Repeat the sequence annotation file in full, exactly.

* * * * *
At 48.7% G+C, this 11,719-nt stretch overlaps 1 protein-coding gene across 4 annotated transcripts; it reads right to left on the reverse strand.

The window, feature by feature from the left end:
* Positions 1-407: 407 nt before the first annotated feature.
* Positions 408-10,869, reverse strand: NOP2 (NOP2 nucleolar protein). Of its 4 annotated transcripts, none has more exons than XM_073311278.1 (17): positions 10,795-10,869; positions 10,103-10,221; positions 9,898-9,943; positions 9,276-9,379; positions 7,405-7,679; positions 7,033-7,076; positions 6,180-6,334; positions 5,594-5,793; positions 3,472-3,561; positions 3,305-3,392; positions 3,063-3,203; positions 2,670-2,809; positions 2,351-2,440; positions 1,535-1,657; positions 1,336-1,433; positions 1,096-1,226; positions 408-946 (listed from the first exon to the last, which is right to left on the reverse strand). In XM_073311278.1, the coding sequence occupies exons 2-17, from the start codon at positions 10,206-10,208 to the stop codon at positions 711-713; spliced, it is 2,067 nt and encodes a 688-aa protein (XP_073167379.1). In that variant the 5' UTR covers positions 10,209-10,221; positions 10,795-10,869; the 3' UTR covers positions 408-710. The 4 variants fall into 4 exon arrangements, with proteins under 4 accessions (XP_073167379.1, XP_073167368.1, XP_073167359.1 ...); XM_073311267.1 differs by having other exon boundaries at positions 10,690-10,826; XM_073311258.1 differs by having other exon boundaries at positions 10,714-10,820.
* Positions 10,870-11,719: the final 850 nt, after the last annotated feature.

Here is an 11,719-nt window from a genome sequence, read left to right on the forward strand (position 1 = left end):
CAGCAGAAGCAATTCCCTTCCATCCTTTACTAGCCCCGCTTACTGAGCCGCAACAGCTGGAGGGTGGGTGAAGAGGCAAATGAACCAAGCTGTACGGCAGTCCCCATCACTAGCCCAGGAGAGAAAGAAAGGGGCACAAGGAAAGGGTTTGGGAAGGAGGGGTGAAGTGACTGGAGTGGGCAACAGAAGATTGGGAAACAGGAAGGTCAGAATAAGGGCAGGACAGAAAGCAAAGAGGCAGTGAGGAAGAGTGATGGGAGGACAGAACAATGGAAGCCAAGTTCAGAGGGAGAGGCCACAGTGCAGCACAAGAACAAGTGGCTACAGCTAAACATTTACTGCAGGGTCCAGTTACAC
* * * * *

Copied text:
At 48.7% G+C, this 11,719-nt stretch overlaps 1 protein-coding gene across 4 annotated transcripts; it reads right to left on the reverse strand.

The window, feature by feature from the left end:
* Positions 1-407: 407 nt before the first annotated feature.
* Positions 408-10,869, reverse strand: NOP2 (NOP2 nucleolar protein). Of its 4 annotated transcripts, none has more exons than XM_073311278.1 (17): positions 10,795-10,869; positions 10,103-10,221; positions 9,898-9,943; positions 9,276-9,379; positions 7,405-7,679; positions 7,033-7,076; positions 6,180-6,334; positions 5,594-5,793; positions 3,472-3,561; positions 3,305-3,392; positions 3,063-3,203; positions 2,670-2,809; positions 2,351-2,440; positions 1,535-1,657; positions 1,336-1,433; positions 1,096-1,226; positions 408-946 (listed from the first exon to the last, which is right to left on the reverse strand). In XM_073311278.1, the coding sequence occupies exons 2-17, from the start codon at positions 10,206-10,208 to the stop codon at positions 711-713; spliced, it is 2,067 nt and encodes a 688-aa protein (XP_073167379.1). In that variant the 5' UTR covers positions 10,209-10,221; positions 10,795-10,869; the 3' UTR covers positions 408-710. The 4 variants fall into 4 exon arrangements, with proteins under 4 accessions (XP_073167379.1, XP_073167368.1, XP_073167359.1 ...); XM_073311267.1 differs by having other exon boundaries at positions 10,690-10,826; XM_073311258.1 differs by having other exon boundaries at positions 10,714-10,820.
* Positions 10,870-11,719: the final 850 nt, after the last annotated feature.

Here is an 11,719-nt window from a genome sequence, read left to right on the forward strand (position 1 = left end):
CAGCAGAAGCAATTCCCTTCCATCCTTTACTAGCCCCGCTTACTGAGCCGCAACAGCTGGAGGGTGGGTGAAGAGGCAAATGAACCAAGCTGTACGGCAGTCCCCATCACTAGCCCAGGAGAGAAAGAAAGGGGCACAAGGAAAGGGTTTGGGAAGGAGGGGTGAAGTGACTGGAGTGGGCAACAGAAGATTGGGAAACAGGAAGGTCAGAATAAGGGCAGGACAGAAAGCAAAGAGGCAGTGAGGAAGAGTGATGGGAGGACAGAACAATGGAAGCCAAGTTCAGAGGGAGAGGCCACAGTGCAGCACAAGAACAAGTGGCTACAGCTAAACATTTACTGCAGGGTCCAGTTACAC